Keeping Up with watch


Keeping Up with watch

As a system administrator, you practically have to have eyes in the back of your head and be aware of all kinds of activities that might be going on. The watch command is your friend. It keeps an eye on pretty much anything (users, system, or files) you want to monitor.

To watch:

  • watch last

    Use watch to monitor the output of a specific command. When something changes, you'll see it in the watch output (Figure 16.5). In this case, we're monitoring who logged in and when.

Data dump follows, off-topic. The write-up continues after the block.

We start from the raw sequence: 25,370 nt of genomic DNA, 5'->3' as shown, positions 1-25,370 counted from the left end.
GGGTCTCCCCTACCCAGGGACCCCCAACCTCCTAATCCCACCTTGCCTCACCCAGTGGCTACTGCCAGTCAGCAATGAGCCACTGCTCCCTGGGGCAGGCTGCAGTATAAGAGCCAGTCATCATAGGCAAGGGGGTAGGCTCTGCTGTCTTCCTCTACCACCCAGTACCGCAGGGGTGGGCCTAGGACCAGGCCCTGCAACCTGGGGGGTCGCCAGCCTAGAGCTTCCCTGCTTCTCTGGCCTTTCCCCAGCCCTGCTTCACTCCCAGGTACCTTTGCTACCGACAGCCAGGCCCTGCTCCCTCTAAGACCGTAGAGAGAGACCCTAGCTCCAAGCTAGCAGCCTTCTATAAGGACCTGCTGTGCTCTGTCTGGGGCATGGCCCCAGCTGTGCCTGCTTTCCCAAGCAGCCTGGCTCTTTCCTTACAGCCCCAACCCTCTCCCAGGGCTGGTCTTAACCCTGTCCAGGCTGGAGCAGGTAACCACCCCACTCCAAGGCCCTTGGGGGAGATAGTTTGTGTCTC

Figure 16.5. Use watch to keep an eye on the system.

    Or

  • watch --differences=cumulative ls -l /var/spool/mail

    You can watch to see if mail's getting delivered by monitoring an ls l output from the /var/spool/mail directory. The extra flags show cumulative differences since you started watch.

Tips

  • The watch utility can be really handy, but sometimes it'd be easier to just do something like tail f /var/log/httpd/ access_log to keep track of the Web server access log or to write a shell script to periodically run last. Basically, watch is useful, but it's not the only way to monitor what's going on.

  • On the lighter side, you can also use watch to periodically run other programs. For example, watch n 5 fortune will display a new fortune every five seconds.





Unix(c) Visual Quickstart Guide
UNIX, Third Edition
ISBN: 0321442458
EAN: 2147483647
Year: 2006
Pages: 251

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